From time to time I’ll get an email from an autism parent. I read and save* each and every one. Yesterday I received one and it inspired me to write about it. This mom’s email was so personal. And I want her to know that she is not alone. I won’t go into detail or reveal her name but she wrote, “for the first time, I’ve decided to accept the challenge and contact someone outside of my circle.” And then she shared with me a little about her family, her son with autism and her feelings of guilt:
I love my son, with all of my heart. But I struggle a lot. I’m constantly wishing. I wish he talked. I wish he could point. I wish he could tell me what he did at school today…I don’t want to feel like such a terrible mom for wishing, for wanting more out of my son. For not being just happy that I have a healthy son. I’m reaching out in the hope to connect. To not feel so alone.
I get it. All of it. That need to connect and not feel alone. Because being a special needs parent can be a lonely life.
And I completely understand that feeling of guilt for wishing. Because it can feel like a betrayal. As if you were wishing for a different kind of kid. But it’s not. It’s okay to wish.
I love Norrin. I love him, I don’t want to cure him but I still think about all the things he struggles with. There was a time when I wished he could talk and point. And while he’s learned to do those things and more, I still wish.
I wish that he could tell me what he’s feeling. I’m not talking deep feelings about life but if he’s sick, I wish he could tell me what hurts.
I wish that he could explain why he doesn’t like to wear jeans or certain shoes.
I wish he would use his words more instead of making noises – because sometimes I have no idea what he’s trying to say.
I wish he could talk to me the way “typical” kids his age talk to their mothers.
When he’s asked a question and I can see him struggling to find the words, to understand or blurt out, “I don’t know” in frustration – I wish that things were a little bit easier for him.
I wish that I didn’t have to fight so hard to ensure he gets the appropriate education and services. I wish that he had more friends. But I am grateful for the few that he has.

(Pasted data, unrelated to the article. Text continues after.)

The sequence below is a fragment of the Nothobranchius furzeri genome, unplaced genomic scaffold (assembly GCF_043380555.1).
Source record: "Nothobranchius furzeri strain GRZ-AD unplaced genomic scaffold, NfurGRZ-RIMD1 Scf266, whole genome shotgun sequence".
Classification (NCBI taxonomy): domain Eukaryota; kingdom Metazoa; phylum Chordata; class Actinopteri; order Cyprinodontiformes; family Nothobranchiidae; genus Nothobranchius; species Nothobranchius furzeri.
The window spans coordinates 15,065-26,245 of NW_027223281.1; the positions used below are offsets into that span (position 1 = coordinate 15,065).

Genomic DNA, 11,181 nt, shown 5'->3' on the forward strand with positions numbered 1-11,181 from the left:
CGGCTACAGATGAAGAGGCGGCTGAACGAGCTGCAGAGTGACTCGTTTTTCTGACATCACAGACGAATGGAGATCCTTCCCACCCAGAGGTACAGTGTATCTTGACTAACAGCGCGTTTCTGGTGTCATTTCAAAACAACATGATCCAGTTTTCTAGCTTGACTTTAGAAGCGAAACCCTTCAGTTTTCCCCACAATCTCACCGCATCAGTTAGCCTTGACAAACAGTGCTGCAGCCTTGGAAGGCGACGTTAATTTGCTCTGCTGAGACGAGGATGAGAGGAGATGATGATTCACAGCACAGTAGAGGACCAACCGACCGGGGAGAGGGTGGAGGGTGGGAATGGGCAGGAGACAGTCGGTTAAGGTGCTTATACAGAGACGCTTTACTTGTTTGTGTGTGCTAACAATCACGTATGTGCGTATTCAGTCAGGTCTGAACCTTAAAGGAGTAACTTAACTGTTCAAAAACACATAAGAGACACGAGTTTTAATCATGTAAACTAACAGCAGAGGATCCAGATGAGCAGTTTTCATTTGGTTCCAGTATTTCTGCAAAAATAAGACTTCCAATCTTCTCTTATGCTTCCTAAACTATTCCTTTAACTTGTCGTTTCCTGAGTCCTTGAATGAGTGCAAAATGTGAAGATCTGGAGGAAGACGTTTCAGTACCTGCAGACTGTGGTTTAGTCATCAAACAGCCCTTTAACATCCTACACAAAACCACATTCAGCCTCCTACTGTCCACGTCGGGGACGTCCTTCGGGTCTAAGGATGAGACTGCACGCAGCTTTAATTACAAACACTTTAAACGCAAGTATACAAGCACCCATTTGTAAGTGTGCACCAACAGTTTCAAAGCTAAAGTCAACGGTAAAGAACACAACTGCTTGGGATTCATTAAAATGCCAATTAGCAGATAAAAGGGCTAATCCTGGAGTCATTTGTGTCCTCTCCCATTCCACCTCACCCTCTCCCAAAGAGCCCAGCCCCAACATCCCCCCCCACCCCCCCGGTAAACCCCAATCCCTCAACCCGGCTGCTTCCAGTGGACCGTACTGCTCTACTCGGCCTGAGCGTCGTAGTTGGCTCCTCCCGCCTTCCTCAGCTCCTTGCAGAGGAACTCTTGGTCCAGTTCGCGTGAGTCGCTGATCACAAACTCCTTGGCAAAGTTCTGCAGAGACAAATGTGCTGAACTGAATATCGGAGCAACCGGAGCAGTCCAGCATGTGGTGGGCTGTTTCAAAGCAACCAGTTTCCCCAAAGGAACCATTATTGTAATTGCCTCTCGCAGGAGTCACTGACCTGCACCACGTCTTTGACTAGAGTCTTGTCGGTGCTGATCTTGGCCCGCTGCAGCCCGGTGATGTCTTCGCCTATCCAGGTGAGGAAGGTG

I wish that kids didn’t stare at him.
I am grateful Norrin has the opportunity to play baseball but I wish that he could play sports with ‘typical’ kids.
I wish he liked more age-appropriate things because as much as I love PBS Kids, Nick Jr., & Disney Jr. – I’m kind of tired of Caillou, Dora the Explorer & Handy Manny. Do not even get me started on Thomas the Train.
I wish that I could send him to the neighborhood after school program.
I wish that I didn’t have to put him on a school bus and send him to a school 20 miles from home.
I wish that I didn’t have to meet with an education team to determine the needs of my child.
I wish that he didn’t need to have a therapist work with him after school.
I wish that he could tie his shoe, brush his teeth, use a public bathroom or get dressed independently.
For every invitation, outing, event or gathering, I wish I didn’t ask myself “Can Norrin handle it?”
I wonder if we’ll ever need a passport because I wish that one day, we’ll be able to travel as a family and see other parts of the world.
I wish that I could fall asleep and not worry about whether or not he’ll wake in the middle of the night. Because when he’s up, I’m up – I’m the one who keeps him safe.
I wish that I didn’t fear him growing up. Most parents look forward to watching their kids grow up; they dream of high school, college, career, marriage, grandchildren. I wish I could dream those dreams too. I wish I knew that there will always be someone to look out for him after I die. Thinking about the future, is the thing that worries me the most.
I dream of the kind of world I want and I wish so many things for Norrin. It doesn’t mean I love him any less. It doesn’t mean I wish he were different, I just wish things were different – does that make sense?
Wishing doesn’t make me a bad mom. I don’t want to feel guilty about what I want for my kid. I don’t think any parent should. It’s the things that I wish that give me something to hope for. And hope is something I never want to lose.